Reading the Case

Cases come in many formats, including videos, computer-based cases, and written forms. Text-based cases are the most common and they can be one paragraph or many pages long.

Note: Have a good dictionary and reference books available to be able to quickly look things up.

Here is an example of a short biology case. The first thing to do is to see what the case is about. Read it through to get a sense of the story and issues. One good case-learning method when you're working in groups is to have one student read the case out loud while the others read along silently. This sounds corny, but it gets everyone "on the same page" and students say it helps them get started.


Fleaing Louisiana
Case author: Margaret Waterman, 1996.

Moses Anders hung up the phone after talking with Ella Cardinale-Jones about her troubles. She had ticks on the dog, roaches in the house and hungry mosquitos chewing up her kids. "Now Mr. Anders, I'm used to seeing some bugs around -- this is Louisiana. But it seems no matter what I do there are more and more of them. How can I get rid of them? I don't feel like my children are safe." Ms. Cardinale-Jones was the 19th caller about pests month, and it was only January 7th.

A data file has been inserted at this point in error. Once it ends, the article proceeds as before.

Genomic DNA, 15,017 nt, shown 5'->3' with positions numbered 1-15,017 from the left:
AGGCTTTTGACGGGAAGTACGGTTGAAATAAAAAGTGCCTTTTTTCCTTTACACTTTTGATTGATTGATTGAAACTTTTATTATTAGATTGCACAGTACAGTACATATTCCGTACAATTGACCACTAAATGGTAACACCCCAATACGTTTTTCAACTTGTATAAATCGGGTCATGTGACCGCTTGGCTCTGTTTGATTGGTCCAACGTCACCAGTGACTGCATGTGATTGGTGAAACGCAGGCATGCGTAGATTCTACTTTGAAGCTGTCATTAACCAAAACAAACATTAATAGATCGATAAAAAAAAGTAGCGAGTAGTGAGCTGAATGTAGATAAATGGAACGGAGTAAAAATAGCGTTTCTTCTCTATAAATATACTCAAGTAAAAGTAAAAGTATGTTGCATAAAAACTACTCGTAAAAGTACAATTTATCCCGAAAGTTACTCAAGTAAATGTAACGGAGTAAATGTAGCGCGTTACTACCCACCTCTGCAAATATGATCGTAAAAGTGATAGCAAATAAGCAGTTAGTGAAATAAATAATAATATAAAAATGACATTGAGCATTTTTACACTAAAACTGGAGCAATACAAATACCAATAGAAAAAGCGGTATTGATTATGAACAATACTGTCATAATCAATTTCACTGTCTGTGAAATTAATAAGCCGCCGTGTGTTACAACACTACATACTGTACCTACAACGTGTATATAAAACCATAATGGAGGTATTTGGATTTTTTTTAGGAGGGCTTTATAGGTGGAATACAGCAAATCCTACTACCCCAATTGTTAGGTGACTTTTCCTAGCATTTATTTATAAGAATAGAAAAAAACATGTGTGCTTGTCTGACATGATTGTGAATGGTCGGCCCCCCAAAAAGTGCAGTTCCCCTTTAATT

Moses Anders is an intern with the Louisiana Cooperative Extension Service while he finishes his BS in biology. Moses dug out the last of the the old tick, flea, and roach pamphlets in the files to send a copy to Ms. Cardinale-Jones. It said that these insects shouldn't be significant problems until late spring, the pamphlet did not really answer Ms. Cardinale-Jones questions, and it didn't mention mosquitos.

He talked about this situation with Fran Collins, his internship mentor, an agent who has been with the Service for several years. "Yeah," she said, "it's been really busy this winter. In fact, it's been this way all the time for a couple of years now." She agreed with Moses that the pamphlet needed to be updated and that he could take on the project, once he'd given her a work plan and time line.

Moses and Judy Yee, an intern in the public health office traded stories over lunch at one of the city's crowded outdoor cafes. She told him that the first case of Lyme disease in the area had recently been reported, and he told her about his new project. Their talk turned to the weather as they made their way back to work.


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